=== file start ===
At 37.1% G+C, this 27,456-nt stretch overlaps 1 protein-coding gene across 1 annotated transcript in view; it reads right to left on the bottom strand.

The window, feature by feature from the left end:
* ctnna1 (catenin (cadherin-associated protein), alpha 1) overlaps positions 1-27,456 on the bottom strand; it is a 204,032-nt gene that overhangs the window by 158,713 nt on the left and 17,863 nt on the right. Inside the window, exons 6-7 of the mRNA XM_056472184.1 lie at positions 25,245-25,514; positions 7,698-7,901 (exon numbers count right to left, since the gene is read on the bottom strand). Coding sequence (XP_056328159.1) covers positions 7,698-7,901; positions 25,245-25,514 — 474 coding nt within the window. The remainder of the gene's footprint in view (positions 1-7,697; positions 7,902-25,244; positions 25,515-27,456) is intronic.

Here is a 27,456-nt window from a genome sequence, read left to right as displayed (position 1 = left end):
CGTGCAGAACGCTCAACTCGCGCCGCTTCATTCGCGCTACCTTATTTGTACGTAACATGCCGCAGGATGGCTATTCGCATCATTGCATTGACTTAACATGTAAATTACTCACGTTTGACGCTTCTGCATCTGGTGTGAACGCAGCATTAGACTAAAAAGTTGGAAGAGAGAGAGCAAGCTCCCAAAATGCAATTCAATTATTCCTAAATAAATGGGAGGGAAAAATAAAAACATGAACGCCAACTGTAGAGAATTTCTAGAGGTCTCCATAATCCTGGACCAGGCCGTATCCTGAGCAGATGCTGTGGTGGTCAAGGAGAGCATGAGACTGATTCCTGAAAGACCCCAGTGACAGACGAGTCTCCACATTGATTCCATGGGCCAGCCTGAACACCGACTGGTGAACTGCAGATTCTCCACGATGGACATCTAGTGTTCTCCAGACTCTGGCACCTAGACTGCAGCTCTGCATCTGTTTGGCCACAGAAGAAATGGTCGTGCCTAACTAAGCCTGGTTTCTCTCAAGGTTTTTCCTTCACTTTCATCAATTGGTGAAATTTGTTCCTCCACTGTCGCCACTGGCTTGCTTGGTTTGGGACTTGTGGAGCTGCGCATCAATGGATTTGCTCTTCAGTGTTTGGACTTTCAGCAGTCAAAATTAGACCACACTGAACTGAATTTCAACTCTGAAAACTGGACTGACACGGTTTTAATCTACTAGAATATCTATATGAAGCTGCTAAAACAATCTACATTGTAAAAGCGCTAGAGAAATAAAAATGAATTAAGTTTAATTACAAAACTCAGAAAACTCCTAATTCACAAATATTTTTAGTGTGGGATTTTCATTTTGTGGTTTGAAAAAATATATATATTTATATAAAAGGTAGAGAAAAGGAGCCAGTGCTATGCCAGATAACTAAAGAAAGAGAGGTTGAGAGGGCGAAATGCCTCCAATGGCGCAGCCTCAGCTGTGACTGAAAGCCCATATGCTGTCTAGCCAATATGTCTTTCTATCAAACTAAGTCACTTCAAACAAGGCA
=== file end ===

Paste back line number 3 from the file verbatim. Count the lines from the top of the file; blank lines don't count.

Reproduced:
* ctnna1 (catenin (cadherin-associated protein), alpha 1) overlaps positions 1-27,456 on the bottom strand; it is a 204,032-nt gene that overhangs the window by 158,713 nt on the left and 17,863 nt on the right. Inside the window, exons 6-7 of the mRNA XM_056472184.1 lie at positions 25,245-25,514; positions 7,698-7,901 (exon numbers count right to left, since the gene is read on the bottom strand). Coding sequence (XP_056328159.1) covers positions 7,698-7,901; positions 25,245-25,514 — 474 coding nt within the window. The remainder of the gene's footprint in view (positions 1-7,697; positions 7,902-25,244; positions 25,515-27,456) is intronic.